Solid Waste Management System
A SWM system refers to a combination of various functional elements associated with the management of solid wastes. The system, when put in place, facilitates the collection and disposal of solid wastes in the community at minimal costs, while preserving public health and ensuring little or minimal adverse impact on the environment. The functional elements that constitute the system are:
(i) Waste generation: Wastes are generated at the
start of any process, and thereafter, at every stage as raw materials are
converted into goods for consumption. For example, wastes are generated from
households, commercial areas, industries, institutions, street cleaning and
other municipal services. The most important aspect of this part of the SWM
system is the identification of waste.
(ii) Waste storage: Storage is a key functional
element because collection of wastes never takes place at the source or at the
time of their generation. The heterogeneous wastes generated in residential
areas must be removed within 8 days due to shortage of storage space and
presence of biodegradable material. Onsite storage is of primary importance due
to aesthetic consideration, public health and economics involved. Some of the
options for storage are plastic containers, conventional dustbins (of
households), used oil drums, large storage bins (for institutions and
commercial areas or servicing depots), etc.
Waste collection: This includes
gathering of wastes and hauling them to the location, where the collection
vehicle is emptied, which may be a transfer station (i.e., intermediate station
where wastes from smaller vehicles are transferred to larger ones and also
segregated), a processing plant or a disposal site. Collection depends on the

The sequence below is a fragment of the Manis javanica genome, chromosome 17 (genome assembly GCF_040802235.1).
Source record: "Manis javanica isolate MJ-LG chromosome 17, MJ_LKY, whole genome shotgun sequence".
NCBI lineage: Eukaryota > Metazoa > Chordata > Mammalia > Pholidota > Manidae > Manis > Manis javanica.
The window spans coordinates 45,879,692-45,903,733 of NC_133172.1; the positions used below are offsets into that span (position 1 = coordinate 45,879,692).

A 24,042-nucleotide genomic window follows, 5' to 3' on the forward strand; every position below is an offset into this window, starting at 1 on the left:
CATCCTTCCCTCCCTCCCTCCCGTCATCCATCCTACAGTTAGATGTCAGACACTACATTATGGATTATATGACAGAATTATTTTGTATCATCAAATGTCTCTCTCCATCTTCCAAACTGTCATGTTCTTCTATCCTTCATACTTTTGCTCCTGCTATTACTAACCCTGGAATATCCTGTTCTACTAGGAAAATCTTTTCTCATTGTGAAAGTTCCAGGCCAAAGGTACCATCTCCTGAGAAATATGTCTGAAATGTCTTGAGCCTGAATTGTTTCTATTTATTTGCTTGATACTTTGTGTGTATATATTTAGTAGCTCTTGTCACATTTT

number of containers, frequency of collection, types of collection services and
routes. Typically, collection is provided under various management
arrangements, ranging from municipal services to franchised services, and under
various forms of contracts.
Transfer and transport: This functional
The transfer of wastes from smaller collection
vehicles, where necessary to overcome the problem of narrow access lanes, to
larger ones at transfer stations.
The subsequent transport of the wastes, usually over
long distances, to disposal sites.
The factors that contribute to the designing
of a transfer station include the type of transfer operation, capacity, equipment, accessories and environmental requirements.
Processing: Processing is required to
alter the physical and chemical characteristics of wastes for energy and
resource recovery and recycling. The important processing techniques include
compaction, thermal volume reduction, manual separation of waste components,
incineration and composting.
Recovery and recycling: This includes
various techniques, equipment and facilities used to improve both the
efficiency of disposal system and recovery of usable material and energy.
Recovery involves the separation of valuable resources from the mixed solid
wastes, delivered at transfer stations or processing plants. It also involves
size reduction and density separation by air classifier, magnetic device for
iron and screens for glass. The selection of any recovery process is a function
of economics, i.e., costs of separation versus the recovered-material products.
Certain recovered materials like glass, plastics, paper, etc., can be recycled
as they have economic value.
disposal: Disposal is the ultimate fate of all solid wastes, be they
residential wastes, semi-solid wastes from municipal
and industrial treatment plants, incinerator residues, composts or other
substances that have no further
use to the society. Thus, land use planning becomes
a primary determinant in the selection, design and operation of landfill
operations. A modern sanitary landfill is a method of disposing solid waste
without creating a nuisance and hazard to public health. Generally, engineering
principles are followed to confine the wastes to the smallest possible area,
reduce them to the lowest particle volume by compaction at the site and cover
them after each day's operation to reduce exposure to vermin. One of the most important
functional elements of SWM, therefore, relates to the final use of the
Typical SWM System: Functional Elements